In #TestimonyTuesday, Police Accountability, Washington, DC
Hold police accountable

Thank you Councilmember Allen for holding this hearing. My name is Sarah Novick and I’m the DC Senior Organizer with Jews United for Justice, a community of thousands of Jews and allies committed to advancing social, racial, and economic justice in DC. In the midst of an uprising led by Black organizers against systemic racism and following the killing of Deon Kay by the DC police, we ask that members of the DC Council do everything in your power to end the police violence against Black residents, hold police accountable, bring urgently needed transparency to police processes, and defund the MPD. 

Jewish tradition teaches that destroying one single life, the killing of just one person, is akin to destroying a whole world. In DC, as around the country, police violence has destroyed worlds. And yet, too many of our laws protect police rather than our residents. That is why JUFJ is following the lead of and supporting the recommendations put forward by ACLU-DC, Black Lives Matter DC, DC Justice Lab, DC Working Families Party, Defender Impact Initiative, HIPS, Metro DC DSA, and others, and strongly urges the Council to adopt them. 

The bills being discussed today are a critical step in the direction of police reform and JUFJ supports them. For example, we support the prohibition of the use of neck restraints, expanding the role and reach of the Office of Police Complaints, increasing the number of people on the Police Complaints Board while removing the seats held by law enforcement, and enfranchising eligible District residents incarcerated for felony convictions. All of these are important steps toward police accountability and increased rights for civilians.

That said, DC can and must do so much more to keep Black and Brown people from being terrorized and killed by the police. The DC Council should ban the use of stop and frisk, no-knock search warrants, and military weapons, and end qualified immunity and qualified privilege for police officers. The public should have expanded access to body-worn camera footage. Police disciplinary processes should be strengthened and moved completely outside of MPD. Each of these changes, and others like them, will help end the inequitable policing that has been taking place in DC for far too long.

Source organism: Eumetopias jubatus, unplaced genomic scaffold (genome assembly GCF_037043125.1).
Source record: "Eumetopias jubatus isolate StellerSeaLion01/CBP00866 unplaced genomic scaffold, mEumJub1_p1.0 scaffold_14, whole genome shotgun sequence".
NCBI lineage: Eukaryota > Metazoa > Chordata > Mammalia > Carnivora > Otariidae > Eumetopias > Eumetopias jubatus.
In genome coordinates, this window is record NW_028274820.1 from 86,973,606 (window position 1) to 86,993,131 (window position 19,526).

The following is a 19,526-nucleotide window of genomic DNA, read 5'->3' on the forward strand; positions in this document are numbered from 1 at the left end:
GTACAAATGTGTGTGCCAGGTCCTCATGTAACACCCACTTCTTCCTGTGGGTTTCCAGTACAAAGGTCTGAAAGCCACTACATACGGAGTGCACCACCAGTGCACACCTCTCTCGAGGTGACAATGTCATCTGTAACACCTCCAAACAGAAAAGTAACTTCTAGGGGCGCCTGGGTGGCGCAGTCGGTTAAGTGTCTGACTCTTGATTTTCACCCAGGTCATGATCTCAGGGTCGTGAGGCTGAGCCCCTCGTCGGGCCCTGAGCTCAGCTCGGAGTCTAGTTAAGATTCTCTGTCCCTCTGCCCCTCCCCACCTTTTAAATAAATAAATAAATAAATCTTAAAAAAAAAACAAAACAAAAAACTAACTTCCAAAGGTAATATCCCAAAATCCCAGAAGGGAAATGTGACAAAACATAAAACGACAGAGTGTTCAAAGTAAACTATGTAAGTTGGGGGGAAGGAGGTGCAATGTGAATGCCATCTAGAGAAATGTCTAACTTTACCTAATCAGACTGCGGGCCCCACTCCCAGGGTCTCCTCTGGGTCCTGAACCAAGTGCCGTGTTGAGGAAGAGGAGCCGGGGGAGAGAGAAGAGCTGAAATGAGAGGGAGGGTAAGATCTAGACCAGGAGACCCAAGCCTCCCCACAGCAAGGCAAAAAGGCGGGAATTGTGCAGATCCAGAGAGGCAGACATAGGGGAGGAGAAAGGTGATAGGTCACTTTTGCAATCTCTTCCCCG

JUFJ also supports the recommendations to remove policing from the District’s public safety practices, and instead replace policing with trauma-informed approaches. Educating individual police officers on racism and white supremacy as this legislation calls for is necessary, but far from sufficient to address the institutional racism of a deeply flawed system. This is even more so when it comes to our city’s young people. Following the lead of Black Swan Academy, the Council should remove police from our schools. Research shows that placing police in schools does not increase safety, but leads to the criminalization of ordinary student behavior, especially targeting Black students and students with disabilities – thus destroying the worlds of many children of color. We also support the call for creating a crisis response system that does not involve police, expanding the role of violence interruption programs, and overhauling the District’s criminal code to decrease penalties and decriminalize offenses. 

We must couple these changes with a transition away from a reliance on police. Following the lead of BLM, Stop Police Terror Project, and the Defund MPD movement, JUFJ supports the call to defund the police in order to increase investments in Black and Brown communities and alternatives to policing. There are nearly 4,000 MPD officers as well as thousands of additional officers from other law enforcement agencies in DC. Violence in DC has risen and fallen over the years while the number of police has held relatively steady, reinforcing what decades of research shows: violence is a result of failures to invest in and support communities by making sure people’s needs are met. To have safe and thriving communities we need secure housing, quality childcare and education, reliable healthcare, access to food, and well paying jobs rather than a reliance on police. 

As a white person, I can’t know or understand the terror and pain my Black friends, colleagues, and neighbors have experienced at the hands of the police. But I hear them, and I trust them. The Comprehensive Policing and Justice Reform Amendment Act must go further to protect the very lives of our community members. The recommendations being made by advocates and activists and people directly impacted by these policing practices are critical steps toward dismantling entrenched racism and preserving life in our city. Thank you for the opportunity to submit testimony.

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